In general, courts have not permitted restitution or recoupment of child support payments made pursuant to an order subsequently modified on appeal. For example, in Fruchter v. Fruchter, 29 AD3d 942 (2d Dept. 2006), the Appellate Division modified the husband’s pendente lite child support obligation from $2,300 per month to $624 per month, based on its finding that the lower court had not adequately considered the husband's needs in determining the wife’s application forpendente lite support. However, the court also held that the husband was not entitled to recoupment of payments previously made pursuant to the pendente lite order. See also Baraby v. Baraby, 250 AD2d 201 (3dDept. 1998); Simmons v. Hyland, 235 AD2d 67 (3d Dept. 1997); but see Tuchrello v. Tuchrello, 233 AD2d 917 (4th Dept. 1996) (payee spouse entitled to recoup child support payments made pursuant to order which was subsequently reversed on appeal).

In a departure from the general rule, in People ex rel. Breitstein v. Aaronson, 3 AD3d 588, (2d Dept. 2004) the Appellate Division determined that the father was entitled to recoup excess child support payments that he was compelled to make as a result of the fact that the lower court had improperly applied the Child Support Standards Act in determining his child support obligation. In Breitstein, the parties’ stipulation of settlement provided that the parties were opting out of the CSSA guidelines and that the father would pay $120 per week in child support for each of the parties’ two children, who at the time resided with the mother. After the parties agreed to allow one of the children to remain with the father, the supreme court applied the CSSA guidelines and directed the father to pay $244 per week in child support for the child who remained with the mother.

On a separate appeal, the Appellate Division held that the supreme court erred in applying the CSSA standard percentages because the parties had previously agreed to opt out of the statute. Consequently, the Appellate Division directed the father to pay child support in the amount of $120 per week to the mother, retroactive to the date of the change of custody of the parties’ son. Thereafter, the father was notified by the Support Collection Unit that he was due a credit in the sum of $11,118, which had accrued during the pendency of the prior appeal. As a result, the father ceased making child support payments to the mother.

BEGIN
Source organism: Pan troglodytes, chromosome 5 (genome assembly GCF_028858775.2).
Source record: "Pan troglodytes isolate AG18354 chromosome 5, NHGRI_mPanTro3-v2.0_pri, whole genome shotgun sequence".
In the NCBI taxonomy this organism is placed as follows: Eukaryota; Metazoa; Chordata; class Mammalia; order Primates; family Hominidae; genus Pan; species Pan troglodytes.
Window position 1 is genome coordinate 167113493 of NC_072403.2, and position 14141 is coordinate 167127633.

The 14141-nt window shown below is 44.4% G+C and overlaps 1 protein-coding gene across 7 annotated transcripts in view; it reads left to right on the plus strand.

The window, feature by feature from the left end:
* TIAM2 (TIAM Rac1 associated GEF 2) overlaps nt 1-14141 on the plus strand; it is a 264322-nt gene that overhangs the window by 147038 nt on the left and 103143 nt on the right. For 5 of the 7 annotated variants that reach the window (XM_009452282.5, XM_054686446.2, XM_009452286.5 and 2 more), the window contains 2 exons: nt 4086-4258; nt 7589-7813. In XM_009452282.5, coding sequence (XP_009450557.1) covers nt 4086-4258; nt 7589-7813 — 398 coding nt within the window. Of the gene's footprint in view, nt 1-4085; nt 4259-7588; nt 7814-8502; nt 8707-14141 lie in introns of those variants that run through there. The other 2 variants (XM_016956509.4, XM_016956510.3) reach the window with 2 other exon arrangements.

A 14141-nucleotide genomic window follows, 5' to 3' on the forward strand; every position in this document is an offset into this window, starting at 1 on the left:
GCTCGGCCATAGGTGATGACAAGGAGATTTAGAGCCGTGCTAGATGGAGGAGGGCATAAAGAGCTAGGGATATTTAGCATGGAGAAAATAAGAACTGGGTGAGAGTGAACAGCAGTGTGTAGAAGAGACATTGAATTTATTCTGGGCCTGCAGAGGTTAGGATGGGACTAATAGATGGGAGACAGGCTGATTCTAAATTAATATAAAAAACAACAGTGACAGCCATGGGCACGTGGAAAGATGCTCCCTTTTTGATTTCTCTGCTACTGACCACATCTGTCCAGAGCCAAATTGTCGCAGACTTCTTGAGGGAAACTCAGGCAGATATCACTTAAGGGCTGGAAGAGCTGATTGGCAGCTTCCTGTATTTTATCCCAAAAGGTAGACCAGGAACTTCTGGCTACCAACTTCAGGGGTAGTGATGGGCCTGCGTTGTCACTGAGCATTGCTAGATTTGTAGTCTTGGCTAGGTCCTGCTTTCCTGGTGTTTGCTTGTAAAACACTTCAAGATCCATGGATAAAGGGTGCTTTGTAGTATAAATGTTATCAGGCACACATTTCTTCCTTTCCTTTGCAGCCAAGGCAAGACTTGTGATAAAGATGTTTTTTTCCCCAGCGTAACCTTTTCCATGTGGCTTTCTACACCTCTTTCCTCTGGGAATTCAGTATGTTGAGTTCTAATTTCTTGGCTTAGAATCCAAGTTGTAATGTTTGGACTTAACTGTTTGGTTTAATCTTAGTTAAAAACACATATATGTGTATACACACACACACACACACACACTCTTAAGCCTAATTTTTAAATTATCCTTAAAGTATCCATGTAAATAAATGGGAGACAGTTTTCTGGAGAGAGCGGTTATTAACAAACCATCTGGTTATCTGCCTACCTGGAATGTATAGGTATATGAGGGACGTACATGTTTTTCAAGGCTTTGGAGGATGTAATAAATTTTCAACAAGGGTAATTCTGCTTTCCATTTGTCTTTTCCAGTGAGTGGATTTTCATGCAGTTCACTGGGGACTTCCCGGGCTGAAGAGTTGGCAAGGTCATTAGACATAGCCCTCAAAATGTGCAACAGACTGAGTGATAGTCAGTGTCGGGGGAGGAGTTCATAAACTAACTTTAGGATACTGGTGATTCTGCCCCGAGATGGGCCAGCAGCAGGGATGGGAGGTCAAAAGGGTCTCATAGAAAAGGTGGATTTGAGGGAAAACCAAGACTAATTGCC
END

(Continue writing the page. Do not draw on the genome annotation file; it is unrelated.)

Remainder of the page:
The mother then made a motion to enforce the husband’s child support obligation and the husband cross-moved for a money judgment for the overpayment of support. Supreme court granted the mother’s application and denied the father’s cross-motion in its entirety. On the father’s appeal, the Appellate Division noted that there is a strong public policy, which the CSSA did not alter, against restitution or recoupment of the overpayment of child support. However, the court held that recoupment was appropriate under the circumstances because the father had been temporarily compelled to pay excess support solely due to the trial court’s improper application of the CSSA. (The Appellate Division in Breitstein failed to explain why the error made by the lower court in that case, as opposed to errors made by courts in other cases, warranted a departure from the general rule barring recoupment.)